About The AIAAbout The AIA
On April 6, 2012, Jane Kolleeny, AIA consultant to the repositioning initiative, interviewed six Grass Roots attendees about the AIA’s repositioning initiative.
The following key observations were documented during those meetings.
- Interviewees felt that the public perception of architects and architecture is not accurate.
- Architects are typically viewed as people who mock-up plans and blue prints. Their services are considered expensive. They place a high premium on their opinions and expertise, feeling their role is to interpret the client’s input and needs and tell them what they require.
- Architects view themselves as visionaries who work in collaboration with clients to help them realize their aspirations and provide creative solutions for an array of challenges that affect built environments.
- While “starchitects” take up the majority of the limelight, they do not represent the industry.
- AIA members hope that the AIA can raise awareness of the value of architecture and the multitude of ways in which it can serve the public, making architects seem more approachable and more likely to be top of mind for potential clients, regardless of project scale and budget. However, residential architects are more concerned with public awareness as their clients stem from this group whereas institutional and commercial architects feel less compelled to educate the public because their clients know they need them.
- Interviewees view the AIA as a professional organization that is the “voice of the architecture profession” that sets ideal standards for the industry. Its legacy and the vast wealth of expertise and experience of its members have positioned the AIA as the industry authority.
- The AIA has a very complex organizational structure that even its members find difficult to navigate. Members often express interest in access to certain types of information or services, only to find that those resources already exist—they are just difficult to find. Many architects that are connected with their local chapter and don’t really understand or value what AIA national does since they interact very little with them. Their appreciation is mostly local to their area.
- The AIA website is widely viewed as extremely difficult to use. Site visitors have trouble understanding how information is organized and many AIA members reported that it could take hours to find the information they sought.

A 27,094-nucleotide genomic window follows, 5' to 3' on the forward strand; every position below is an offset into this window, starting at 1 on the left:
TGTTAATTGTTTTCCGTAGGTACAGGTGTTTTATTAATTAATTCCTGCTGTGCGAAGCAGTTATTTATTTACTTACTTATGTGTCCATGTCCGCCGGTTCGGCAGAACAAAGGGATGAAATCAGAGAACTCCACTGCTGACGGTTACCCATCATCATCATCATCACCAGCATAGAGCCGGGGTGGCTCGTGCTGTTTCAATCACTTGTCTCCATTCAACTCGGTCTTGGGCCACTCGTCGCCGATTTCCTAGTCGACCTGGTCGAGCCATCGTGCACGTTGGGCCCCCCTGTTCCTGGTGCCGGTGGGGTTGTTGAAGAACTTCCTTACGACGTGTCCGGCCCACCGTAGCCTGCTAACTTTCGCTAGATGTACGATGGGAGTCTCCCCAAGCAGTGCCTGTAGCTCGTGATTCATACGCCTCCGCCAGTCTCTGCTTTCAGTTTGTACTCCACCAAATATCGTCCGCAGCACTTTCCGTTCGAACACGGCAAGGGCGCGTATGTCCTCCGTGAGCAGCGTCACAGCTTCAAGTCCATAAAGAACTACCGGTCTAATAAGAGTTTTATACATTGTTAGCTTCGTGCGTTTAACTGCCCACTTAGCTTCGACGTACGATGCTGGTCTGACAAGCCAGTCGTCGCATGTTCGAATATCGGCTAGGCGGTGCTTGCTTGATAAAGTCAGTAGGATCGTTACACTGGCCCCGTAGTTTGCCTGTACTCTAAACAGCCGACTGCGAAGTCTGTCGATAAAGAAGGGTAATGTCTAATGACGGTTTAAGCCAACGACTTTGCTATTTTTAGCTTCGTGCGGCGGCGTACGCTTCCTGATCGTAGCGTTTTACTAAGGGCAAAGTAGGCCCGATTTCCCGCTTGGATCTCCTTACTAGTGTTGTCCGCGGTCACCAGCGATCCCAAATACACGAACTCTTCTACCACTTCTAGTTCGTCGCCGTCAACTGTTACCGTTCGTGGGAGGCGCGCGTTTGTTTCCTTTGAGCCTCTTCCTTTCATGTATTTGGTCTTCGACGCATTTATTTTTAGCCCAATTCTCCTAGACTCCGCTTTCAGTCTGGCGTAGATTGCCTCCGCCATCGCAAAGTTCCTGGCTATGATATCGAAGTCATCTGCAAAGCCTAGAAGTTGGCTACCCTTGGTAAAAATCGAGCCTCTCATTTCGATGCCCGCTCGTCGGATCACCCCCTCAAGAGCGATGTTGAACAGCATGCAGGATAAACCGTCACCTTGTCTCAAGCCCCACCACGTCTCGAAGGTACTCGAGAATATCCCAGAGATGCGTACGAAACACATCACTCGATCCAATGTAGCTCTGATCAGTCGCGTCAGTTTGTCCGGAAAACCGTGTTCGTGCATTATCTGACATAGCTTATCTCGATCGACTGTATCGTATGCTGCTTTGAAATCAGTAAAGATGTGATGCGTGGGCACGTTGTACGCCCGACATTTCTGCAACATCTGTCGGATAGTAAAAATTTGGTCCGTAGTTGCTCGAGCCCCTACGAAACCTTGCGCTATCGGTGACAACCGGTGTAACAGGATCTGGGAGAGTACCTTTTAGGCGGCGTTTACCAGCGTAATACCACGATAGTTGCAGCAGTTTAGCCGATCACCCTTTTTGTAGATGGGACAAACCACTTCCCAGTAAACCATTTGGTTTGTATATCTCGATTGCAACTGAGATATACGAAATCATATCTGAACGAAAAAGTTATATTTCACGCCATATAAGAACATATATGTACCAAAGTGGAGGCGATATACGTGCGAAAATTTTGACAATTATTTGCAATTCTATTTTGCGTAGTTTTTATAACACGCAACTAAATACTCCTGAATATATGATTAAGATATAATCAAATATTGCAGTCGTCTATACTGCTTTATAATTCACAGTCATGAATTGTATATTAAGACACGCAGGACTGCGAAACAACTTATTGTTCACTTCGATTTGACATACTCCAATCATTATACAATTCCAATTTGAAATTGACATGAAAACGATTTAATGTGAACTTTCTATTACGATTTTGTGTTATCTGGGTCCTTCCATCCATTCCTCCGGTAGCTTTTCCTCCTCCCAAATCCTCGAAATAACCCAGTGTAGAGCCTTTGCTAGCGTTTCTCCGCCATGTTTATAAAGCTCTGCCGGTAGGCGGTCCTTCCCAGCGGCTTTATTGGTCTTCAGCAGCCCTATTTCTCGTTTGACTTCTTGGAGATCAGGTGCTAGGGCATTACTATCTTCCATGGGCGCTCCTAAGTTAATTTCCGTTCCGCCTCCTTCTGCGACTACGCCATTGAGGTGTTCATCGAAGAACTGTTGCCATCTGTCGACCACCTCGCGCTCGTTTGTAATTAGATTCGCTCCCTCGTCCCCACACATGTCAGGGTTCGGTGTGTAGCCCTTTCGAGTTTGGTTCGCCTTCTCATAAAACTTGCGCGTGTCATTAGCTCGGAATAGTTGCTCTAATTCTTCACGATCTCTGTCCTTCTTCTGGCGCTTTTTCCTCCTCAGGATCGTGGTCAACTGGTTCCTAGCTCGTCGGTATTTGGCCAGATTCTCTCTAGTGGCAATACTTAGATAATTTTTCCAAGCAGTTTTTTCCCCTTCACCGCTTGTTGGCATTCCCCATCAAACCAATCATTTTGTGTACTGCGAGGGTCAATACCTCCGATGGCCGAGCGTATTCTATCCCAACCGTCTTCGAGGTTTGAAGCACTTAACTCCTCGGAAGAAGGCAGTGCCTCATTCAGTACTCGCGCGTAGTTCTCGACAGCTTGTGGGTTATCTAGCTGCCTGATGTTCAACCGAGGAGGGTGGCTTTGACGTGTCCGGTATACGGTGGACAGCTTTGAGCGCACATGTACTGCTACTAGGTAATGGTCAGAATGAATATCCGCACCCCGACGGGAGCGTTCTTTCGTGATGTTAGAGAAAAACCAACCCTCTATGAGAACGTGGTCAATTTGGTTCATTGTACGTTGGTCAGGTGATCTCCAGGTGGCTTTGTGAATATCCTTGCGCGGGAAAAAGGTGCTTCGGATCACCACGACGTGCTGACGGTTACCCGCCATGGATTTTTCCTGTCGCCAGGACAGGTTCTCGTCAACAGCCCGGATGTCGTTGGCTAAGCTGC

- Architecture schools do not prepare students for the realities of the profession, and students lack the business skills necessary to contribute to a successful practice or to start their own. Many of the professors have never been practicing architects, nor are they licensed architects or AIA members. Their sense of the business of architecture is limited and, as a result, student training is limited. However, some architects felt the role of school is to inspire students in design and that internships in firms are a more appropriate venue to train emerging talent in the business skills they will need in the marketplace.
- Weak communication skills were cited as a problem among more established generations of architects as well. A couple interviewees stated that architects don’t write or speak well, and that the AIA could help provide more support in that realm.
- It is felt that it is imperative for AIA to engage younger audiences since the industry is graying and the “lost generation” has left a gap in the workforce that needs to be filled. However, there are few jobs available in this economy, limiting opportunities to place the future of the profession in the hands of new generations. One interviewee pointed out that this is a very opportune time to become an architect, since there will be a huge gap in the work force when the baby boomers.
- With respect to the issue of why former members of AIA drop out, most interviewees commented that they felt it related to the high price of dues. In addition, some members resign because of inflated expectations of what AIA can do for them. For example, they want AIA to get them work. Many interviewees agree that the networking opportunities AIA provides contribute to possible new work but AIA does not itself offer exposure to new clients as a rule.
Learn more about the AIA’s repositioning initiative at www.aia.org/repositioning.